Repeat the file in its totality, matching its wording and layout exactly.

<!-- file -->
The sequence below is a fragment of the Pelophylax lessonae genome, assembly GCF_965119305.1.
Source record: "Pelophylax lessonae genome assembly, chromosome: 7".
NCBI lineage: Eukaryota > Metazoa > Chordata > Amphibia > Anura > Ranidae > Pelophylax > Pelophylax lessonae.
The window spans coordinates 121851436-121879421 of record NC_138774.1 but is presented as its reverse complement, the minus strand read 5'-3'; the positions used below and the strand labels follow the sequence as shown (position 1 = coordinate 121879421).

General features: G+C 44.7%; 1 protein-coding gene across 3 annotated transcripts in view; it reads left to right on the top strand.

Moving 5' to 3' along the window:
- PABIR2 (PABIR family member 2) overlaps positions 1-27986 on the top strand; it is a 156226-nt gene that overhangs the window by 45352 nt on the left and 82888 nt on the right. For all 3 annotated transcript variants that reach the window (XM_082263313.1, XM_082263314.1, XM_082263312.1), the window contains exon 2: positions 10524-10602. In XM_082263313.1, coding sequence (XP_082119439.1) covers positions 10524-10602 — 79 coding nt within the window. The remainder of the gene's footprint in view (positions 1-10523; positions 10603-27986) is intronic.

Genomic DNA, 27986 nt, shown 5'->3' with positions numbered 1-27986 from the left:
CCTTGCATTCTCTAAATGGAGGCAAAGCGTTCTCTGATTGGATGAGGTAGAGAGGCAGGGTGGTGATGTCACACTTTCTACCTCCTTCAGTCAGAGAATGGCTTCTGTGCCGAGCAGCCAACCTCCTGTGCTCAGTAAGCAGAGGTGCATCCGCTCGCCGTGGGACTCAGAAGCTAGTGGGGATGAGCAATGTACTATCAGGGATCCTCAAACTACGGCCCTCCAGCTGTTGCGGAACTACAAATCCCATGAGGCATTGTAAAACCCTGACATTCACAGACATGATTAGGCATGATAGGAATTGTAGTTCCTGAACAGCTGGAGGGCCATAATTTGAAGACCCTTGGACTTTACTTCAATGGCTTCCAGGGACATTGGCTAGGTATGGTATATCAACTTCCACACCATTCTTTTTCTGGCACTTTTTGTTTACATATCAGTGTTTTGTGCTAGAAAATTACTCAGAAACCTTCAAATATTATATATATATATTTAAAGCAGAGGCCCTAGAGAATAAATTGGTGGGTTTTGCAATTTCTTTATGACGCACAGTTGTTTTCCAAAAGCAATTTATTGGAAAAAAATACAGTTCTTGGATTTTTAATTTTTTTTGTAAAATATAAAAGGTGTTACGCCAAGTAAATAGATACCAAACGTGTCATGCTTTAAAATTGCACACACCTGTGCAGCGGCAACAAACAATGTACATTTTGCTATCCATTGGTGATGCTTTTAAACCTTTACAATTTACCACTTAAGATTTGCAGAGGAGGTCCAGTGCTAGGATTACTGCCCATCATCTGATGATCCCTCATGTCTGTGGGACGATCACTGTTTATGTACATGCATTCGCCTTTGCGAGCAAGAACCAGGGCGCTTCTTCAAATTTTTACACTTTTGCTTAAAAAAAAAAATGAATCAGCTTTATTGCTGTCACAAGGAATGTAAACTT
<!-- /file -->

The sequence below is a fragment of the Pelophylax lessonae genome, assembly GCF_965119305.1.
Source record: "Pelophylax lessonae genome assembly, chromosome: 7".
NCBI lineage: Eukaryota > Metazoa > Chordata > Amphibia > Anura > Ranidae > Pelophylax > Pelophylax lessonae.
The window spans coordinates 121851436-121879421 of record NC_138774.1 but is presented as its reverse complement, the minus strand read 5'-3'; the positions used below and the strand labels follow the sequence as shown (position 1 = coordinate 121879421).

General features: G+C 44.7%; 1 protein-coding gene across 3 annotated transcripts in view; it reads left to right on the top strand.

Moving 5' to 3' along the window:
- PABIR2 (PABIR family member 2) overlaps positions 1-27986 on the top strand; it is a 156226-nt gene that overhangs the window by 45352 nt on the left and 82888 nt on the right. For all 3 annotated transcript variants that reach the window (XM_082263313.1, XM_082263314.1, XM_082263312.1), the window contains exon 2: positions 10524-10602. In XM_082263313.1, coding sequence (XP_082119439.1) covers positions 10524-10602 — 79 coding nt within the window. The remainder of the gene's footprint in view (positions 1-10523; positions 10603-27986) is intronic.

Genomic DNA, 27986 nt, shown 5'->3' with positions numbered 1-27986 from the left:
CCTTGCATTCTCTAAATGGAGGCAAAGCGTTCTCTGATTGGATGAGGTAGAGAGGCAGGGTGGTGATGTCACACTTTCTACCTCCTTCAGTCAGAGAATGGCTTCTGTGCCGAGCAGCCAACCTCCTGTGCTCAGTAAGCAGAGGTGCATCCGCTCGCCGTGGGACTCAGAAGCTAGTGGGGATGAGCAATGTACTATCAGGGATCCTCAAACTACGGCCCTCCAGCTGTTGCGGAACTACAAATCCCATGAGGCATTGTAAAACCCTGACATTCACAGACATGATTAGGCATGATAGGAATTGTAGTTCCTGAACAGCTGGAGGGCCATAATTTGAAGACCCTTGGACTTTACTTCAATGGCTTCCAGGGACATTGGCTAGGTATGGTATATCAACTTCCACACCATTCTTTTTCTGGCACTTTTTGTTTACATATCAGTGTTTTGTGCTAGAAAATTACTCAGAAACCTTCAAATATTATATATATATATTTAAAGCAGAGGCCCTAGAGAATAAATTGGTGGGTTTTGCAATTTCTTTATGACGCACAGTTGTTTTCCAAAAGCAATTTATTGGAAAAAAATACAGTTCTTGGATTTTTAATTTTTTTTGTAAAATATAAAAGGTGTTACGCCAAGTAAATAGATACCAAACGTGTCATGCTTTAAAATTGCACACACCTGTGCAGCGGCAACAAACAATGTACATTTTGCTATCCATTGGTGATGCTTTTAAACCTTTACAATTTACCACTTAAGATTTGCAGAGGAGGTCCAGTGCTAGGATTACTGCCCATCATCTGATGATCCCTCATGTCTGTGGGACGATCACTGTTTATGTACATGCATTCGCCTTTGCGAGCAAGAACCAGGGCGCTTCTTCAAATTTTTACACTTTTGCTTAAAAAAAAAAATGAATCAGCTTTATTGCTGTCACAAGGAATGTAAACTT